Letters

Letters 08-25-14

Save America

I read your paper because it’s free and I enjoy the ads. But I struggle through the left wing tripe that fills every page, from political cartoons to the vitriolic pen of Mr. Tuttle. What a shame this beautiful area of the state has such an abundance of Socialist/democrats. Or perhaps the silent majority chooses to stay silent...

Doom, Yet a Cup Half Full

In the news we are told of the civil unrest at Ferguson, Mo; ISIS war radicals in Iraq and Syria; the great corporate tax heist at home. You name it. Trouble, trouble, everywhere. It seems to me the U.S. Congress is partially to blame...

Uncomfortable Questions

defending the positions of the Israelis vs Hamas are far too narrow. Even Mr. Tuttle seems to have failed in looking deeply into the divide. American media is not biased against Israel, nor or are they pro Palestine or Hamas...

The Evolution of Man Revisited

As the expectations of manhood evolve, so too do the rules of love. In Mr. Holmes’s statement [from “Our Therapist Will See Us Now” in last week’s issue] he narrows the key to a successful relationship to the basic need to have your wants and needs understood, and it is on this point I expand...

Home · Articles · News · Other Opinions · How to save our kids
. . . .

How to save our kids

Daniel Oberski - February 15th, 2010
How to Save Our Kids
By Danial Oberski
I wish I knew a formula to saving/reclaiming our kids. I suspect the
recipe is located somewhere between the swamps surrounding the
Fountain of Youth and the red mesas hiding El Dorado, the legendary
city of gold. Nonetheless, I’ll try my best to cobble together a few
scattered strategies.
Listen! I know this bit of advice is as old as the stars
themselves; however, it is the single most important thing an adult
can do for any child. When I say listen, I mean listen. Turn off the
TV, the car radio the cell phone and pay attention. This is especially
true when dealing with a teenager, as teenagers speak volumes in their
silence. If your child is talking about their friend’s problem, there
is a real possibility that these problems are affecting your child as
well. Furthermore, the “friend” is likely to be your own child.
Withhold judgment!  Whereas, you should actively listen, I should
mention the equally passive position of listening without judging!
Speaking truthfully and candidly is inherently difficult for a teen.
They tend to withhold pertinent and important information if they feel
they’ll be admonished or castigated for it. I often meet kids silently
suffering and spiraling away because they fear their parent’s punitive
punishments and reprisals.
Do as I do, and they’ll do it too! In graduate school, I trained in
the art of public speaking, which is essential when one is presenting
research at a conference. I was told that 7% of communication is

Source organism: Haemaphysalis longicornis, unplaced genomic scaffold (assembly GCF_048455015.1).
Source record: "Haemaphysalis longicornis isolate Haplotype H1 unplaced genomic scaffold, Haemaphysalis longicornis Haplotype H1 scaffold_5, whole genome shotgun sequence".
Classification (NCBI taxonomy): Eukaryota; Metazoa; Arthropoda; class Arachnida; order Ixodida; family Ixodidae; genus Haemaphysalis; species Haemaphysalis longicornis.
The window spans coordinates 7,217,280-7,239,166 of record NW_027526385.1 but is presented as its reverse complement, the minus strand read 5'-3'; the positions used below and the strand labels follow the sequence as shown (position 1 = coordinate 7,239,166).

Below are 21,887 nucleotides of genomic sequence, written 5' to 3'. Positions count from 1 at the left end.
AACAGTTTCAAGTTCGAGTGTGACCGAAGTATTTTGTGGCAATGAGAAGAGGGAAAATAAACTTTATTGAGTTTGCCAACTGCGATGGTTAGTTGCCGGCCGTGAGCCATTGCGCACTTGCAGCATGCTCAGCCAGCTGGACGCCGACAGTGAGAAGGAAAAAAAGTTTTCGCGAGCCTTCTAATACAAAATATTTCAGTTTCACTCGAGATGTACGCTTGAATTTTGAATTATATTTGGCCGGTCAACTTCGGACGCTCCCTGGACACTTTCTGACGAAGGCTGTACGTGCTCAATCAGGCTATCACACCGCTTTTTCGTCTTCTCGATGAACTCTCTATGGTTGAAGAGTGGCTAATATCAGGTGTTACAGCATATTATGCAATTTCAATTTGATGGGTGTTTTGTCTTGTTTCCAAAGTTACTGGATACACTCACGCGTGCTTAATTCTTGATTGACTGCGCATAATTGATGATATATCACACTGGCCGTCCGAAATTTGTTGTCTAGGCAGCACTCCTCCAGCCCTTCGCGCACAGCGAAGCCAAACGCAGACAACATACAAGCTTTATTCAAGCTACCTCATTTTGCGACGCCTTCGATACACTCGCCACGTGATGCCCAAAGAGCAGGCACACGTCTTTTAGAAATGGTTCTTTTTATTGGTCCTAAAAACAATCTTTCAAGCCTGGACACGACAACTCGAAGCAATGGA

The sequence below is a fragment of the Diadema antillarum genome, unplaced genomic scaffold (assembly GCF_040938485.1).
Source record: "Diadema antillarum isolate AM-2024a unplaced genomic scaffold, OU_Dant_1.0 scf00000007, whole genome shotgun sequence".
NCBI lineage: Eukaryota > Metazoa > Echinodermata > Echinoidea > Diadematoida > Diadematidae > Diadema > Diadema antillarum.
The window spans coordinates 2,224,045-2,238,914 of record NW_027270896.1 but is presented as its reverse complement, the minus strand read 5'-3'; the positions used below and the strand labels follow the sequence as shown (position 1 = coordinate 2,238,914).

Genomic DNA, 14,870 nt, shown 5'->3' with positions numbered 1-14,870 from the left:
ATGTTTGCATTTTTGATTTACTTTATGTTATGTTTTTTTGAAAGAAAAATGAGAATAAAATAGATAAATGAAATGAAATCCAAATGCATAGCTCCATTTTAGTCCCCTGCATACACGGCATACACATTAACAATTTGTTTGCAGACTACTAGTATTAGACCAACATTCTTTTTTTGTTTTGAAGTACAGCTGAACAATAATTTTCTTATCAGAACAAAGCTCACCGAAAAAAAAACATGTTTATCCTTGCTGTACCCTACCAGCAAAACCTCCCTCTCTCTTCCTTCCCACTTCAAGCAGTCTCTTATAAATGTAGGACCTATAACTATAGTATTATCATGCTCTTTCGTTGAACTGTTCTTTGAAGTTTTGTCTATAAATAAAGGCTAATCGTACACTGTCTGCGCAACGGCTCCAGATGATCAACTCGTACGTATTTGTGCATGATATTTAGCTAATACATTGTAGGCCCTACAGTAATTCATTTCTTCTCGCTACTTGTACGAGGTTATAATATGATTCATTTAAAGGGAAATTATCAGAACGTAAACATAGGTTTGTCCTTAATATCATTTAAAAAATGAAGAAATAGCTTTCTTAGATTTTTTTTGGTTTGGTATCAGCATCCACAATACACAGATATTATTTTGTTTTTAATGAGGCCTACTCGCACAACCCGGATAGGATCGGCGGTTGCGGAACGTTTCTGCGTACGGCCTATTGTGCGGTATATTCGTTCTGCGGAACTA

literal (words), 38% was tone and voice, and the remaining 55% was
reserved for body language. The same can be said of dealing with
kids/teens.
If I tell a student what to do, I can expect at best a 10% return
on my investment. If I ask quietly and calmly, maybe a 40% return. But
what if I demonstrate the behavior I want? What if I ask Billy not to
swear and at the same time—not swear? Modeling desired behavior is a
supremely effective tool at achieving this aim. Above all, avoid
hypocrisy! Kids are acutely aware of hypocrisy. A hypocrite can
rapidly erode respect and endearment lending to disillusionment.
I was older then, I’m younger now! Remember what it was like to be a
kid? We tend to think kids are getting worse with each generation.
This isn’t true!  Kids smoke, drank and rattled cages in the 60s, 70s
and 80s. Kids were having sex too! The difference is how society has
shifted its expectations of acceptable behaviors. Today’s teens are
thrust into adulthood as early as 12 years old. Freshmen are
encouraged to plan out career goals! Subsequently, behaviors that were
once loosely tabbed as “boys being boys” are now identified as crimes
and subject to correction.
There’s no success like failure, and failure is no success at all.
I’ve made mistakes, a lot of them in fact. Teens need to know that
despite an early stumble they can still finish the race in first! I
don’t get upset when a kid makes a mistake. I’m disappointed, but I’m
not mad.  Science is a cumulative process of self-correction. So is
life.  Taking a risk and failing is succeeding so long as you
recognizes the weakness.
It’s the differences that divide us! I play video games and love
music. I share my interest with the kids. We talk about favorite
movies, books, stories, music, and cartoons. The more things we have
in common, the more sincere the respect. Respect is key!
Be like water! Be willing to acquiesce. Compromising and bartering is
a sign of strength—not signs of weakness. We all make deals with
friends, family, bosses and God! Trading favor for favor can be an
effective methodology to correcting disruptive behaviors.
Be consistent. I’ll say the same thing in the morning! Be consistent.
Be consistent. Be consistent.
Send me a postcard. Kids may not immediately understand or appreciate
the reasons for your actions or your favorite phrases.  I’m only now
beginning to fully appreciate my mother. So believe in your actions,
believe in your wisdom, even if your teen “doth protest too much.”

 
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